2011 Winter CMS Town Hall Notes

The 2011 Winter CMS Meeting took place this past weekend. On Sunday (2011-12-11), there was a CMS Town Hall meeting. The discussion was led by a panel consisting of Long Range Plan Committee Chair Nancy Reid, CMS President Jacques Hurtubise, and CMS Director Johan Rudnick (who was partially obscured by a poinsetta). Attendees to the town hall meeting were fed a free lunch.

Long Range Plan Update

Nancy gave a status update on the long range plan. She reported that the committee met in October and is in the process of writing. They hope to have a draft version of the report available in late February with a target goal of final publication in June 2012. Nancy also reported that she and Math-NSERC Liaison Committee Chair Walter Craig had sent a letter of recommendations to NSERC for this year’s Discovery Grants competition. The letter is posted here and also on the LRP web space.

Nancy reported that the overall federal funding envelope for math/stats through NSERC (Discovery grants, Institute, …) is around \$21M/y. To function effectively, the Institutes require additional funds from the Provinces and other partners. To avoid the departures of talented mathematicians from Canada as forecasted last year, there is a need for more funding. I asked if the LRP report would contrast the circumstances faced by Canada’s financially threatened math/stats community with the recent \$100M ( \$50M federal, \$50M Ontario) gift to the Perimeter Institute. Nancy replied that the LRP report will only address funds granted through NSERC and will not comment on grants given through other sources.

Persistent Concerns about NSERC and Discovery Grants

The open discussion revealed that there remain serious concerns within the Canadian mathematical community about NSERC and the Discovery Grants program. Nancy reported that consultations with NSERC have “not always been easy.” Brett Stevens expressed the view that the weight given to the training of highly qualified personnel in evaluating the merit of proposals was problematic. Nancy relayed that these issues had been raised with Isabelle Blain. Based on those conversations, Nancy predicted that no substantial review of the new system would take place until 2014.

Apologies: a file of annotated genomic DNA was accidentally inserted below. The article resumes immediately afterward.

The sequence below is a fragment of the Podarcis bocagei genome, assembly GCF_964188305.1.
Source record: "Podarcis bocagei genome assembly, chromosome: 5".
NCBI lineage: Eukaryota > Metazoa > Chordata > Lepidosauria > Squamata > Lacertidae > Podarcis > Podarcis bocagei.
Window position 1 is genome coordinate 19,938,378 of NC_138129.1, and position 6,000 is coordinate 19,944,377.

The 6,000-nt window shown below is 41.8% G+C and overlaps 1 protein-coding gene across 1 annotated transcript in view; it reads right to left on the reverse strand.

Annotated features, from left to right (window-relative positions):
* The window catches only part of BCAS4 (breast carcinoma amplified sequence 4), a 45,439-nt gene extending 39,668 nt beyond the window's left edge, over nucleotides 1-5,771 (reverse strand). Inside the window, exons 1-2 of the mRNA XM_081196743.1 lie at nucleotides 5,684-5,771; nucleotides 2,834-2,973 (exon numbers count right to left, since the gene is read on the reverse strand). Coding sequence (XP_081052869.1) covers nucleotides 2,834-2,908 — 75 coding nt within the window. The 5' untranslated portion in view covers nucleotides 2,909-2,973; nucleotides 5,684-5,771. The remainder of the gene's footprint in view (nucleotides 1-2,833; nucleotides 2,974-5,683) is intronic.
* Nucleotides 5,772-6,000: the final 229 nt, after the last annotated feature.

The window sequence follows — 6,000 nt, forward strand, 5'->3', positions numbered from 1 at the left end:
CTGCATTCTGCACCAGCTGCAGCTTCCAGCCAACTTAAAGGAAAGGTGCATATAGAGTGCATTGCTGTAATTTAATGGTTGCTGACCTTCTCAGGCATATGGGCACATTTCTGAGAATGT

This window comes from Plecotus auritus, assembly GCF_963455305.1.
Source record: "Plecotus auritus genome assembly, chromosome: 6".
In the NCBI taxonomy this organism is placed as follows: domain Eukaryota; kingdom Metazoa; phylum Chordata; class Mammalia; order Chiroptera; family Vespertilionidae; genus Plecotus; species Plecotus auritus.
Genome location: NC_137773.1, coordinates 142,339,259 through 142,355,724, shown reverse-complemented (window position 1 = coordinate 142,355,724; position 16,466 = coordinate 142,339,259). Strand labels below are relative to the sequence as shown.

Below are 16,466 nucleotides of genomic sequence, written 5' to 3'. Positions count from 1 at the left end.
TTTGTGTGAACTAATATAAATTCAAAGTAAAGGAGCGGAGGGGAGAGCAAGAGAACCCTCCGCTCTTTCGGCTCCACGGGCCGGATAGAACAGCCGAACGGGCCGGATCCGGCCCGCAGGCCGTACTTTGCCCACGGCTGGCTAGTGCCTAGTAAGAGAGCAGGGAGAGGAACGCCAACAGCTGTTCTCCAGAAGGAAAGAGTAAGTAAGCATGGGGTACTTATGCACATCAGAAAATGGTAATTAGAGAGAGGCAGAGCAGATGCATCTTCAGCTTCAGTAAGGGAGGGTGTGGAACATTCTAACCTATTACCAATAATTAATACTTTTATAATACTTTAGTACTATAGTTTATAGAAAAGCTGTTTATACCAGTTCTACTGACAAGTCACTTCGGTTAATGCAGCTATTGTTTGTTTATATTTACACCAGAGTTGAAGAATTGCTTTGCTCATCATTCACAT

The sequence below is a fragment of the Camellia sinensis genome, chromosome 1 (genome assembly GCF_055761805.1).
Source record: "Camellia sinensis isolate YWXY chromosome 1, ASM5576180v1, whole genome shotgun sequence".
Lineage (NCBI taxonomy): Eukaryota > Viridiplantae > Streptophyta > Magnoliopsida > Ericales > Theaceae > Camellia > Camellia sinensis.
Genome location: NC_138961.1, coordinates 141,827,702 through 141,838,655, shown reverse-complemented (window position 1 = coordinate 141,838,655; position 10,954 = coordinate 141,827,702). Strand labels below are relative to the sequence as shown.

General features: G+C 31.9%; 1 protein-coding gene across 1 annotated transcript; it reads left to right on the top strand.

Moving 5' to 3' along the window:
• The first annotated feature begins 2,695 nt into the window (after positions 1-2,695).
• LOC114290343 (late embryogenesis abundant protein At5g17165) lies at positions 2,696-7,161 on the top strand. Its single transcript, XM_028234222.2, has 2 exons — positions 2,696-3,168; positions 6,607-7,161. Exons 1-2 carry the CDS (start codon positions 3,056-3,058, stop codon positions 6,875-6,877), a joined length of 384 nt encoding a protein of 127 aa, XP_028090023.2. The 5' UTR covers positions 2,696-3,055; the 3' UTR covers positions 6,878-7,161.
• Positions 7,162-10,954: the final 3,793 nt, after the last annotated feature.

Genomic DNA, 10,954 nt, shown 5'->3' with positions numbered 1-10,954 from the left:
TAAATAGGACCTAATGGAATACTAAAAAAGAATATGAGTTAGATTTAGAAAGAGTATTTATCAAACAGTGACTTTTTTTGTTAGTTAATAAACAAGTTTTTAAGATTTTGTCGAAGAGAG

According to Nancy, NSERC staff claims that no discipline other than mathematics has complained about the new peer review system. I relayed that there have been reports by computer scientists and physicists of troubles with the outcomes of their recent competitions. NSERC might not be aware of the troubles in other disciplines but that doesn’t mean they don’t exist. Through the Liaison Committee, the LRP process, the Institutes, meetings of chairs, trans-Canada research collaborations, and meetings of the CMS and SSC, the math/stats community in Canada has strong communications channels. These channels allowed us to see the anomalies in the 2011 outcome through a national lens. I wonder if other disciplines would see problems with the conference model if they too had a wide enough vantage point on the outcome of their recent Discovery Grants competitions.